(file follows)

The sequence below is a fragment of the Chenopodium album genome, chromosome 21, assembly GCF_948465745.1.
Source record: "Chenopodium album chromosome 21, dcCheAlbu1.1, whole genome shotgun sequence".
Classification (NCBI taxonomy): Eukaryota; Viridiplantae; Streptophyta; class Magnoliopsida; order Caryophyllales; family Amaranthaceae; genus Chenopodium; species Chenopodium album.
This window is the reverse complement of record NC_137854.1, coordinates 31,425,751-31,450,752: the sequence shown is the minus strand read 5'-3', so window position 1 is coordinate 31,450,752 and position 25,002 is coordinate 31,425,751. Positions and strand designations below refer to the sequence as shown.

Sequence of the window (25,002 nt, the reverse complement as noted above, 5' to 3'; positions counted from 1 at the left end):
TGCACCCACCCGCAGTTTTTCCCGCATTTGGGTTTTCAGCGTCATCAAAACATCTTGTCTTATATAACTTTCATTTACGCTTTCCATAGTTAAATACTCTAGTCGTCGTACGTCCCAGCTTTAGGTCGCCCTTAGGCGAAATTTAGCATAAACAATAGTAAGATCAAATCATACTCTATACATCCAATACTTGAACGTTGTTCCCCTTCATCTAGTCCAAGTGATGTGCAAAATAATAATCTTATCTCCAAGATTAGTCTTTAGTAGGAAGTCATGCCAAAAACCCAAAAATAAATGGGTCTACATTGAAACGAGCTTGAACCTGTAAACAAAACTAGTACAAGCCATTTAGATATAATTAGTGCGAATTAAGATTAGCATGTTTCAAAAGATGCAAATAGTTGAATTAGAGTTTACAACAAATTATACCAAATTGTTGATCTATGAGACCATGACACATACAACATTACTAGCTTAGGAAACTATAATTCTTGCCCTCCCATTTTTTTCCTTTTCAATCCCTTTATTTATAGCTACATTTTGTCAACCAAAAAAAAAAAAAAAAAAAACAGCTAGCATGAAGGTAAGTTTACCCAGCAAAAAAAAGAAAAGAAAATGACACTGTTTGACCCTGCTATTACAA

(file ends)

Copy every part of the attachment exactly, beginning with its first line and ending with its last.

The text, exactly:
The sequence below is a fragment of the Chenopodium album genome, chromosome 21, assembly GCF_948465745.1.
Source record: "Chenopodium album chromosome 21, dcCheAlbu1.1, whole genome shotgun sequence".
Classification (NCBI taxonomy): Eukaryota; Viridiplantae; Streptophyta; class Magnoliopsida; order Caryophyllales; family Amaranthaceae; genus Chenopodium; species Chenopodium album.
This window is the reverse complement of record NC_137854.1, coordinates 31,425,751-31,450,752: the sequence shown is the minus strand read 5'-3', so window position 1 is coordinate 31,450,752 and position 25,002 is coordinate 31,425,751. Positions and strand designations below refer to the sequence as shown.

Sequence of the window (25,002 nt, the reverse complement as noted above, 5' to 3'; positions counted from 1 at the left end):
TGCACCCACCCGCAGTTTTTCCCGCATTTGGGTTTTCAGCGTCATCAAAACATCTTGTCTTATATAACTTTCATTTACGCTTTCCATAGTTAAATACTCTAGTCGTCGTACGTCCCAGCTTTAGGTCGCCCTTAGGCGAAATTTAGCATAAACAATAGTAAGATCAAATCATACTCTATACATCCAATACTTGAACGTTGTTCCCCTTCATCTAGTCCAAGTGATGTGCAAAATAATAATCTTATCTCCAAGATTAGTCTTTAGTAGGAAGTCATGCCAAAAACCCAAAAATAAATGGGTCTACATTGAAACGAGCTTGAACCTGTAAACAAAACTAGTACAAGCCATTTAGATATAATTAGTGCGAATTAAGATTAGCATGTTTCAAAAGATGCAAATAGTTGAATTAGAGTTTACAACAAATTATACCAAATTGTTGATCTATGAGACCATGACACATACAACATTACTAGCTTAGGAAACTATAATTCTTGCCCTCCCATTTTTTTCCTTTTCAATCCCTTTATTTATAGCTACATTTTGTCAACCAAAAAAAAAAAAAAAAAAAACAGCTAGCATGAAGGTAAGTTTACCCAGCAAAAAAAAGAAAAGAAAATGACACTGTTTGACCCTGCTATTACAA